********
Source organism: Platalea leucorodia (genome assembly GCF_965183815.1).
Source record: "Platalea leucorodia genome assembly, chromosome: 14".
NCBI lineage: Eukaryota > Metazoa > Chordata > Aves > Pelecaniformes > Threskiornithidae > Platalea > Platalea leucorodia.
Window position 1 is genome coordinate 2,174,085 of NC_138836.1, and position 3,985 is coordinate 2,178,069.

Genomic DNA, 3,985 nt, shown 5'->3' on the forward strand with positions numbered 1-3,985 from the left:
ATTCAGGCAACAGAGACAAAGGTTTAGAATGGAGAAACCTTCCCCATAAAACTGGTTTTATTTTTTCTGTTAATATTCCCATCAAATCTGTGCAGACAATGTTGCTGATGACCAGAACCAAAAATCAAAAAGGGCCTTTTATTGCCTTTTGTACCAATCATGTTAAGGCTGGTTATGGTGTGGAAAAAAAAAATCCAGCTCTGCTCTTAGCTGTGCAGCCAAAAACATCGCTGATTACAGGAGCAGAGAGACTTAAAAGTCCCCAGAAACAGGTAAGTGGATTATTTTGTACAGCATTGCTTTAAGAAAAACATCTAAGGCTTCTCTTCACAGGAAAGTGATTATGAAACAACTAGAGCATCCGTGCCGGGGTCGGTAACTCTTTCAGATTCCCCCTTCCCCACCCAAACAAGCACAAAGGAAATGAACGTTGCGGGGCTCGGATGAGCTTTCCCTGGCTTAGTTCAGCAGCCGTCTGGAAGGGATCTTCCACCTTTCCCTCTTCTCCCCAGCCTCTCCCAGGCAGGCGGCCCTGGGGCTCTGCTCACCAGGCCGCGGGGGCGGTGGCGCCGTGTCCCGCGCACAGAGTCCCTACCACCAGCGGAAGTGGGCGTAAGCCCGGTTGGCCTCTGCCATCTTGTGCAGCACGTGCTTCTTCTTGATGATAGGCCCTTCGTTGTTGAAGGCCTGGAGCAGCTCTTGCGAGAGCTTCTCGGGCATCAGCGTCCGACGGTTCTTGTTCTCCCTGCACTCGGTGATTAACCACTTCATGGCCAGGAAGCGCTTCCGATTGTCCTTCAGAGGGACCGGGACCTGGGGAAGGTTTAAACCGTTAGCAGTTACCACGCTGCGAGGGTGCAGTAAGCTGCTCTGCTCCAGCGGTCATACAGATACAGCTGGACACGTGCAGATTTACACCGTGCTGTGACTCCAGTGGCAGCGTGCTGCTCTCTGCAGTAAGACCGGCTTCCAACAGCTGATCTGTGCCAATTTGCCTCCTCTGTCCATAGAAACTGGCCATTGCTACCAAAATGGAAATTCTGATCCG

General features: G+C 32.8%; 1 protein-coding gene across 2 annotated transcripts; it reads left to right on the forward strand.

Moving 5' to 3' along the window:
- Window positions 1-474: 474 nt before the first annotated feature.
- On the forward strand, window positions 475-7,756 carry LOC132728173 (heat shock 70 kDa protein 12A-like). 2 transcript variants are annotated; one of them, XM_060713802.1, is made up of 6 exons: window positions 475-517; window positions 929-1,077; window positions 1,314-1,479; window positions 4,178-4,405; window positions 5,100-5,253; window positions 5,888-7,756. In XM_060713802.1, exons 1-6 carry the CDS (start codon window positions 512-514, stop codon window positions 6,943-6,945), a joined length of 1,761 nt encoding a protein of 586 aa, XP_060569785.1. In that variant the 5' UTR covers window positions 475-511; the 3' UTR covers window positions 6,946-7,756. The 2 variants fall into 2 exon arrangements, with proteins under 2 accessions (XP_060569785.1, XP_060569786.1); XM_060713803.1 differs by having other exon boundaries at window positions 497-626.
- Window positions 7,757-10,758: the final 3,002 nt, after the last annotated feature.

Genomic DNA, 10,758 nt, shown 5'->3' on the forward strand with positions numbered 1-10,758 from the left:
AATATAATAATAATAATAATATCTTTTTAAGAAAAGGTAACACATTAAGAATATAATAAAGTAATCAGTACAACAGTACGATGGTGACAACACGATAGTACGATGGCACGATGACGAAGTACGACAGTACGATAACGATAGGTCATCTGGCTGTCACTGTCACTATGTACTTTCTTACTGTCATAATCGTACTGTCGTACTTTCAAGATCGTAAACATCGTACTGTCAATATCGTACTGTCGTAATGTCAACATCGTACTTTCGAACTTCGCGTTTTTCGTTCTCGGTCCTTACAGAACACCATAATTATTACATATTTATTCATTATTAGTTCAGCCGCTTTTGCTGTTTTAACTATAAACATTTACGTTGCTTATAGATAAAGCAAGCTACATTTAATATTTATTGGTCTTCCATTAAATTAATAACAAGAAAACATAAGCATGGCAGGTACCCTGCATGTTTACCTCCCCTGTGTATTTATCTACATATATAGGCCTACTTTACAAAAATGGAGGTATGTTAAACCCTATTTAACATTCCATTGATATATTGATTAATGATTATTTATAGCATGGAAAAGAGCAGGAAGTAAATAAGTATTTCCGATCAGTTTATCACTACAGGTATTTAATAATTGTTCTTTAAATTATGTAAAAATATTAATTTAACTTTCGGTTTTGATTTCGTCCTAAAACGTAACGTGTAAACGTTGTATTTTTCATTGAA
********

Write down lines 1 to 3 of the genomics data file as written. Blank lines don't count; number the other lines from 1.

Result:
Source organism: Platalea leucorodia (genome assembly GCF_965183815.1).
Source record: "Platalea leucorodia genome assembly, chromosome: 14".
NCBI lineage: Eukaryota > Metazoa > Chordata > Aves > Pelecaniformes > Threskiornithidae > Platalea > Platalea leucorodia.